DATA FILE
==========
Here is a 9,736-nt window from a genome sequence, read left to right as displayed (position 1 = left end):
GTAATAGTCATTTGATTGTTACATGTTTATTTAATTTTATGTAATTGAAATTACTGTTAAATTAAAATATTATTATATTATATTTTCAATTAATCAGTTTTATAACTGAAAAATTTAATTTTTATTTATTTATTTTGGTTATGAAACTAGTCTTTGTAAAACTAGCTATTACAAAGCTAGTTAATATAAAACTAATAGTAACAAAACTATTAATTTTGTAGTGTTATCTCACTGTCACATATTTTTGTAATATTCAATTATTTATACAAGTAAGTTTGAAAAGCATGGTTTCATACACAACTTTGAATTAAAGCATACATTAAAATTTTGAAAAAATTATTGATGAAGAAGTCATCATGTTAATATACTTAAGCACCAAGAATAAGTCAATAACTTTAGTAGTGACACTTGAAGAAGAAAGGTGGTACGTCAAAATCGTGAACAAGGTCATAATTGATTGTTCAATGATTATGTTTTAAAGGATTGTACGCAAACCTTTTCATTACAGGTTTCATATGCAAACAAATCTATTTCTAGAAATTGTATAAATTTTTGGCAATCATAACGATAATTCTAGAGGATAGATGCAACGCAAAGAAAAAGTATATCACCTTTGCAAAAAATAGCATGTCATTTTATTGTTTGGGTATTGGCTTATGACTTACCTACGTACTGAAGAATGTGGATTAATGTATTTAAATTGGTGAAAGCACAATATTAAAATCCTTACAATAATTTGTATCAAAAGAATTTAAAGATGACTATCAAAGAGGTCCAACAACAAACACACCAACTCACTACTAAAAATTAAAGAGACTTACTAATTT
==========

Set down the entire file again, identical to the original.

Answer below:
Here is a 9,736-nt window from a genome sequence, read left to right as displayed (position 1 = left end):
GTAATAGTCATTTGATTGTTACATGTTTATTTAATTTTATGTAATTGAAATTACTGTTAAATTAAAATATTATTATATTATATTTTCAATTAATCAGTTTTATAACTGAAAAATTTAATTTTTATTTATTTATTTTGGTTATGAAACTAGTCTTTGTAAAACTAGCTATTACAAAGCTAGTTAATATAAAACTAATAGTAACAAAACTATTAATTTTGTAGTGTTATCTCACTGTCACATATTTTTGTAATATTCAATTATTTATACAAGTAAGTTTGAAAAGCATGGTTTCATACACAACTTTGAATTAAAGCATACATTAAAATTTTGAAAAAATTATTGATGAAGAAGTCATCATGTTAATATACTTAAGCACCAAGAATAAGTCAATAACTTTAGTAGTGACACTTGAAGAAGAAAGGTGGTACGTCAAAATCGTGAACAAGGTCATAATTGATTGTTCAATGATTATGTTTTAAAGGATTGTACGCAAACCTTTTCATTACAGGTTTCATATGCAAACAAATCTATTTCTAGAAATTGTATAAATTTTTGGCAATCATAACGATAATTCTAGAGGATAGATGCAACGCAAAGAAAAAGTATATCACCTTTGCAAAAAATAGCATGTCATTTTATTGTTTGGGTATTGGCTTATGACTTACCTACGTACTGAAGAATGTGGATTAATGTATTTAAATTGGTGAAAGCACAATATTAAAATCCTTACAATAATTTGTATCAAAAGAATTTAAAGATGACTATCAAAGAGGTCCAACAACAAACACACCAACTCACTACTAAAAATTAAAGAGACTTACTAATTT